Blog PostApril 29, 2015

Beyond the College Degree – A Parent’s Worry

About a year ago at this time, we posted a blog entry about high college costs triggering the most financial worry among the younger generation. That was according to nationally renowned polling firm Gallup.

This year, Gallup reports that college costs are the top financial worry among parents in the United States  – More than any other group of Americans and more than worry over catastrophic medical costs and saving for retirement.

As this chart shows, 73 percent of parents with children younger than 18 worry about college funding. Lower income Americans concerned about the cost of medical emergencies came in second at 70 percent:

gallup college costs parents 2015Parents’ worry is understandable. College costs have risen at FIVE Times the cost of inflation and 37 million Americans have outstanding student loan debt. And a slimmer job market for college graduates often means that debt-ridden grads compete with non-degree holders for jobs that require only a high school diploma – or less.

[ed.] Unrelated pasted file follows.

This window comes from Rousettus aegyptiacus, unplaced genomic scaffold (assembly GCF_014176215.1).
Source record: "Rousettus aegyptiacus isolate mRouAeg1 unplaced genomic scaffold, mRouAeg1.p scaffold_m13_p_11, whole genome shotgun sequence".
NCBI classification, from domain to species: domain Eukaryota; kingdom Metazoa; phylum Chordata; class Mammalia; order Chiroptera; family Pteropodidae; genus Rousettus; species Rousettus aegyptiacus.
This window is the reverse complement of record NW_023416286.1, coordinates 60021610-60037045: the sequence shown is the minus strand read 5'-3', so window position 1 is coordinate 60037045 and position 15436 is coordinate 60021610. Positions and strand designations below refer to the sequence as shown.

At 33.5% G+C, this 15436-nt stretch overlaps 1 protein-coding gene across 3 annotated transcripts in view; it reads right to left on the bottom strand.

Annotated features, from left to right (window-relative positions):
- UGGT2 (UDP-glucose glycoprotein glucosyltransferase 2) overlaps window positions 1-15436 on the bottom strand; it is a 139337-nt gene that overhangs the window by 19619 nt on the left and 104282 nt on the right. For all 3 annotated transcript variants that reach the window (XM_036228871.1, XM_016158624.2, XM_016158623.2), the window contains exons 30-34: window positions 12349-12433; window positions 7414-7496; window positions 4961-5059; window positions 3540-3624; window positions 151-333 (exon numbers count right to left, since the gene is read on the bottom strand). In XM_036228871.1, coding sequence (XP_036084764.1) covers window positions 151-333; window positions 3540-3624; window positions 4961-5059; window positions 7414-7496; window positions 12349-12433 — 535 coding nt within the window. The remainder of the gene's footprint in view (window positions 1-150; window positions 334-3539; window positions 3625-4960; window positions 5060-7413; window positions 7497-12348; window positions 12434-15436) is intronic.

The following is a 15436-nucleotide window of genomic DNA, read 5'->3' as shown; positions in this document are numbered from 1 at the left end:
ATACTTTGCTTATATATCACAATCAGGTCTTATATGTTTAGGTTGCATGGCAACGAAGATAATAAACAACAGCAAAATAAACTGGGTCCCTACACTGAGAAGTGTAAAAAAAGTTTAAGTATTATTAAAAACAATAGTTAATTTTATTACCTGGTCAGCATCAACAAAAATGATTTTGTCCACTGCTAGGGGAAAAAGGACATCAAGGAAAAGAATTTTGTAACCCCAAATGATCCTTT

The point made in the previous post still stands today, perhaps even more so with so many parents now concerned about the affordability of higher education:

“Perhaps a more thorough evaluation is in order to weigh the true need for a college degree versus the affordability, and include more educational options for life after high school. Community colleges offer much cheaper training and classes with credits that often transfer to the bigger schools. There are vocational or proprietary schools for those who know they’d like to specialize in a particular area. The nation also faces a huge gap in the number of newly skilled tradespeople. Jobs for electricians, plumbers, welders and others often pay well and lead many students to become business leaders themselves.

Many people find the most effective path to success in a college degree. But this isn’t the case for everyone. We owe it to our nation’s young people to encourage opportunities for success that are not always tied to an expensive degree.”